SANTA BARBARA, Calif.-Shopper Deborah Hunter said she has always wondered why her over-the-counter-congestion medicine didn't work.
So, when she heard the U.S. Food and Drug Administration called tablet forms of medications containing phenylephrine "ineffective" she was not surprised.
"I was very interested in that news because I have often told my doctors that I don't feel like this is working, so I always get prescription like Nasonex or something," said Hunter, "So, that validates that i was right it wasn't really fixing the nasal congestion, it was interesting."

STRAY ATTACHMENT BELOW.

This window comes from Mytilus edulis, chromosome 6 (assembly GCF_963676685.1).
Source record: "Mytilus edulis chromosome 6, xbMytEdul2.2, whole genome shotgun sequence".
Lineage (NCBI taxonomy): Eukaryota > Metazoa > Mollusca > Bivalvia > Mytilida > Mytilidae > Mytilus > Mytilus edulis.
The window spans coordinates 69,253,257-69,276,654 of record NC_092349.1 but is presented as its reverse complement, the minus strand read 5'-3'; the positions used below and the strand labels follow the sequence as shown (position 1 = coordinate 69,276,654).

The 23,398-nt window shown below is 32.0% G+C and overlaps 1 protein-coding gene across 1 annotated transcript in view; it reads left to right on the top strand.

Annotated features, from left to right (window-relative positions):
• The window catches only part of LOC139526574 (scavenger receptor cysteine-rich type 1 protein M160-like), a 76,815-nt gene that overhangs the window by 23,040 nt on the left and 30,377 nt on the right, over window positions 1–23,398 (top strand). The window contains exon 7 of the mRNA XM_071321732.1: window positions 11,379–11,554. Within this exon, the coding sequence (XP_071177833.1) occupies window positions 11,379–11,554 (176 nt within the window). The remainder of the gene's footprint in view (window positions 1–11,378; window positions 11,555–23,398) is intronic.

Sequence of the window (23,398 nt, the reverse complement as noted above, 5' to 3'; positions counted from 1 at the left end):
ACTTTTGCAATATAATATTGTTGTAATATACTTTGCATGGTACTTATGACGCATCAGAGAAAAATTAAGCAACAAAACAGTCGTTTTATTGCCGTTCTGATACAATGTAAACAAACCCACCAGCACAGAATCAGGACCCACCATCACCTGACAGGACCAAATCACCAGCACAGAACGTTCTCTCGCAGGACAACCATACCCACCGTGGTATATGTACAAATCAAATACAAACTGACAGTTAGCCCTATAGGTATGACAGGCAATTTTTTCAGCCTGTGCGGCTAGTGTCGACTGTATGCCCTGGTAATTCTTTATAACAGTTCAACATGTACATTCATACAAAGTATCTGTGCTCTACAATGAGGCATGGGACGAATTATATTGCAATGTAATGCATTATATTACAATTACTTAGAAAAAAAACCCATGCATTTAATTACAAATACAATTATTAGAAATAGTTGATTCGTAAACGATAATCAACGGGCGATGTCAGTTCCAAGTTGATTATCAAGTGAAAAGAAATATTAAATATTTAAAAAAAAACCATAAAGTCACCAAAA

A box of Sudafed containing a dozen pills containing phenylephrine sells for more $11.
John Lang calls that a "rip-off."
Phenylephrine is a synthetic compound like epinephrine that is used as a vasoconstrictor or nasal decongestant.
A stronger ingredient called pseudophedrine is locked up behind pharmacy counters to prevent it from being used illegally to make methamphetamine.
The FDA's research follows a University of Florida study showing that phenylephrine failed to make people feel any better than placebo pills.
Drugs including Sudafed, Dayquil that contain phenylephrine are still on stores shows, but that could change following the unanimous votes against their key ingredient's effectiveness.
The FDA is not criticizing nasal sprays that are now likely to become more popular.
Local pharmacists chose not to comment on the issue.